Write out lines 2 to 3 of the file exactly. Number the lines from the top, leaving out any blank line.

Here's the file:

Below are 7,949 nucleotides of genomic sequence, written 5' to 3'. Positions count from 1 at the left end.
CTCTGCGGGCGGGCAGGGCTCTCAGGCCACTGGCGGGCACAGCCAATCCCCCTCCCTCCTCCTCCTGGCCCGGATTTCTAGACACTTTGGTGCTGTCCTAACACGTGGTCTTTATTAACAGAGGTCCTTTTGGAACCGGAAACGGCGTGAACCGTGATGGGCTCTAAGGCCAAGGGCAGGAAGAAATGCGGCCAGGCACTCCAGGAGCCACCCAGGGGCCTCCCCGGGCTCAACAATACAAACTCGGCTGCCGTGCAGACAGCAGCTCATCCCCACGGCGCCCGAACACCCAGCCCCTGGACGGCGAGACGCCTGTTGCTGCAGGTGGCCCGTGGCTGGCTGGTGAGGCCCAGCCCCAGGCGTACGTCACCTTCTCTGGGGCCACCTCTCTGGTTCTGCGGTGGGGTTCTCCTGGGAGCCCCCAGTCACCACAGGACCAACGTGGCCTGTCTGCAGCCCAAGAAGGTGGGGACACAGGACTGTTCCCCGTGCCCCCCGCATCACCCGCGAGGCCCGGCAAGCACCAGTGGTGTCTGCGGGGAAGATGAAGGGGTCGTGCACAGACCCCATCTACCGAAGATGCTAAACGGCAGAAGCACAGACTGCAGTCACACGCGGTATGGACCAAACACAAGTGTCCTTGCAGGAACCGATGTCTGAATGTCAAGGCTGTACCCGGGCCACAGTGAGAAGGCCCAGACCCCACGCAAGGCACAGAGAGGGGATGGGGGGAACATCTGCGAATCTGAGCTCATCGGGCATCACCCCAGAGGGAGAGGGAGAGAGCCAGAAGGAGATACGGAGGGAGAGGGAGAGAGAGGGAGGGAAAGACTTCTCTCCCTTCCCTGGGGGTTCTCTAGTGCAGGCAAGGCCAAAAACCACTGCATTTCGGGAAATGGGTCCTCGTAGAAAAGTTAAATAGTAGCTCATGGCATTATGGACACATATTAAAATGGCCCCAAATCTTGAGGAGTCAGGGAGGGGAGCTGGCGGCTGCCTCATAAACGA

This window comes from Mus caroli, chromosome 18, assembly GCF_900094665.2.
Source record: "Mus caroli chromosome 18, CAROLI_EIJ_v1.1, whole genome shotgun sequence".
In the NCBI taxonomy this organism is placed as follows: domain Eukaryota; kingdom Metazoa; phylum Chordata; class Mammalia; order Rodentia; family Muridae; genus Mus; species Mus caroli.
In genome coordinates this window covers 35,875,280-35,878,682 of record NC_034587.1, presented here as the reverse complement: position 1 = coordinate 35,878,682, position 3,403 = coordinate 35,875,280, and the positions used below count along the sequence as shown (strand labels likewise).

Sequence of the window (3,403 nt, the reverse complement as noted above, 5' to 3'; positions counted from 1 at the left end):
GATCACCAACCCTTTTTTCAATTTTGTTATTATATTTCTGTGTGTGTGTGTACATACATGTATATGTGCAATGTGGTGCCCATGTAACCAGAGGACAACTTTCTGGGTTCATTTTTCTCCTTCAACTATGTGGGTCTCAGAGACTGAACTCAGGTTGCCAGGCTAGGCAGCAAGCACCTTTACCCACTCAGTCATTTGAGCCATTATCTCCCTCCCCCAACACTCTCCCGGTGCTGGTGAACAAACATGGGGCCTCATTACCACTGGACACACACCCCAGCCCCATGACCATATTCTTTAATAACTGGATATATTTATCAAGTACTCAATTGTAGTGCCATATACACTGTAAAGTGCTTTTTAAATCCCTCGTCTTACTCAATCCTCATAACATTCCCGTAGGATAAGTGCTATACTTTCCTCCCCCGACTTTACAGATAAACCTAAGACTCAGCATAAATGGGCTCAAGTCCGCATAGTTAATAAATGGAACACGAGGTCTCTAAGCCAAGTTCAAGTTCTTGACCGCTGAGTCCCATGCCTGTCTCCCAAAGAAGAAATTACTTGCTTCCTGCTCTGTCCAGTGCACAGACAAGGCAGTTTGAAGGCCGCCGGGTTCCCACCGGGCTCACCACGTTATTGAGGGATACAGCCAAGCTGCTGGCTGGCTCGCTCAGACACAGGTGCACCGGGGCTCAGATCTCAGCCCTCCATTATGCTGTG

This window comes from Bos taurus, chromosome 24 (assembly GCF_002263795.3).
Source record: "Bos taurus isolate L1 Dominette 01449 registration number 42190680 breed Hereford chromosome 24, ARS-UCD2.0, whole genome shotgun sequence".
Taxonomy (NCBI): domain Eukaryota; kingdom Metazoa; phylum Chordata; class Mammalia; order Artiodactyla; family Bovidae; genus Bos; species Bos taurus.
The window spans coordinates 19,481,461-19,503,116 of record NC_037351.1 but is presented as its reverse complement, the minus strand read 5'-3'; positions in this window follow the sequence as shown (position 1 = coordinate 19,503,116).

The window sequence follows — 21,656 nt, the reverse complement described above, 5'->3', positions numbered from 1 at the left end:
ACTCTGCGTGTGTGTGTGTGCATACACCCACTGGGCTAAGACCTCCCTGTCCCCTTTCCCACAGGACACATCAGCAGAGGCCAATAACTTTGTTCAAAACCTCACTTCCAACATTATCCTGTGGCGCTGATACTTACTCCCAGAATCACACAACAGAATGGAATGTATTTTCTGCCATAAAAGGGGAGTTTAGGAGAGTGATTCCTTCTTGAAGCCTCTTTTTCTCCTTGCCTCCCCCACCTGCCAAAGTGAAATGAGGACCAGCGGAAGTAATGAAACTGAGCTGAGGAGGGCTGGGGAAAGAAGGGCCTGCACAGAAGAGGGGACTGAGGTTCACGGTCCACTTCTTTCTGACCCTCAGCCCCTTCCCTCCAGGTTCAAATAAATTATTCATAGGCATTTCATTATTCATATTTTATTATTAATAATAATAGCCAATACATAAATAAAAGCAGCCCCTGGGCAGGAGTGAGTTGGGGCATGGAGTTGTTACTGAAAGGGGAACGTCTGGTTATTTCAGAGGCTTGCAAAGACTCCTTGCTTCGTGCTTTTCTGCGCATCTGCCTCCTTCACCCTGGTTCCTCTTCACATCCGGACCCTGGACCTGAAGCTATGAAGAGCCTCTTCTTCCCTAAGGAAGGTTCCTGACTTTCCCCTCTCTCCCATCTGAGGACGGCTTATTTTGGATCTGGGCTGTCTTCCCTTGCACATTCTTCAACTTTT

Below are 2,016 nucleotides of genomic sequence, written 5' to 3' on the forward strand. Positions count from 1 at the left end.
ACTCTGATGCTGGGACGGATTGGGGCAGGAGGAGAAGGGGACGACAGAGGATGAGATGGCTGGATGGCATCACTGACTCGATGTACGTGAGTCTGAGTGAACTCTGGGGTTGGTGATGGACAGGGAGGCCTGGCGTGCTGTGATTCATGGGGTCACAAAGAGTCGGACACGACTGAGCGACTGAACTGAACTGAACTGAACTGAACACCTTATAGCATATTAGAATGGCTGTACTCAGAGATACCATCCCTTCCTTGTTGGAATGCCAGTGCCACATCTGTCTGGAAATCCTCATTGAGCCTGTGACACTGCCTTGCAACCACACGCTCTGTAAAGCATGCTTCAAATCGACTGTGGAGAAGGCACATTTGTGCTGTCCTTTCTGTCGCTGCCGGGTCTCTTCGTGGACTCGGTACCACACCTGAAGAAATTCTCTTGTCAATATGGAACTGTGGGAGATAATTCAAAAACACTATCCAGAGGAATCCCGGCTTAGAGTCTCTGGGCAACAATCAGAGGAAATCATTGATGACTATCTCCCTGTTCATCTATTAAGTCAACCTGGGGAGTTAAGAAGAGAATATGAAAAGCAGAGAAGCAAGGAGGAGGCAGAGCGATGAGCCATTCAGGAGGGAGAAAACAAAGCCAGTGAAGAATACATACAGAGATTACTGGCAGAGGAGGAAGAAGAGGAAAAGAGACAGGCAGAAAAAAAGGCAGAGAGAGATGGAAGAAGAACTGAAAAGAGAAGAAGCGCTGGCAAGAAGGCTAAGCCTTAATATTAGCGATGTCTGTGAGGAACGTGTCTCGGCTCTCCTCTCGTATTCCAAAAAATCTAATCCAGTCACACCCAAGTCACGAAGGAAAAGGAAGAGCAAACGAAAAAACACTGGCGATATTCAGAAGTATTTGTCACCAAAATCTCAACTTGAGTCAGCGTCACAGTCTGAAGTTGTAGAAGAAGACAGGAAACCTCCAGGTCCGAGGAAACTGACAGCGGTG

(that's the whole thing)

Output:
CTCTGCGGGCGGGCAGGGCTCTCAGGCCACTGGCGGGCACAGCCAATCCCCCTCCCTCCTCCTCCTGGCCCGGATTTCTAGACACTTTGGTGCTGTCCTAACACGTGGTCTTTATTAACAGAGGTCCTTTTGGAACCGGAAACGGCGTGAACCGTGATGGGCTCTAAGGCCAAGGGCAGGAAGAAATGCGGCCAGGCACTCCAGGAGCCACCCAGGGGCCTCCCCGGGCTCAACAATACAAACTCGGCTGCCGTGCAGACAGCAGCTCATCCCCACGGCGCCCGAACACCCAGCCCCTGGACGGCGAGACGCCTGTTGCTGCAGGTGGCCCGTGGCTGGCTGGTGAGGCCCAGCCCCAGGCGTACGTCACCTTCTCTGGGGCCACCTCTCTGGTTCTGCGGTGGGGTTCTCCTGGGAGCCCCCAGTCACCACAGGACCAACGTGGCCTGTCTGCAGCCCAAGAAGGTGGGGACACAGGACTGTTCCCCGTGCCCCCCGCATCACCCGCGAGGCCCGGCAAGCACCAGTGGTGTCTGCGGGGAAGATGAAGGGGTCGTGCACAGACCCCATCTACCGAAGATGCTAAACGGCAGAAGCACAGACTGCAGTCACACGCGGTATGGACCAAACACAAGTGTCCTTGCAGGAACCGATGTCTGAATGTCAAGGCTGTACCCGGGCCACAGTGAGAAGGCCCAGACCCCACGCAAGGCACAGAGAGGGGATGGGGGGAACATCTGCGAATCTGAGCTCATCGGGCATCACCCCAGAGGGAGAGGGAGAGAGCCAGAAGGAGATACGGAGGGAGAGGGAGAGAGAGGGAGGGAAAGACTTCTCTCCCTTCCCTGGGGGTTCTCTAGTGCAGGCAAGGCCAAAAACCACTGCATTTCGGGAAATGGGTCCTCGTAGAAAAGTTAAATAGTAGCTCATGGCATTATGGACACATATTAAAATGGCCCCAAATCTTGAGGAGTCAGGGAGGGGAGCTGGCGGCTGCCTCATAAACGA

This window comes from Mus caroli, chromosome 18, assembly GCF_900094665.2.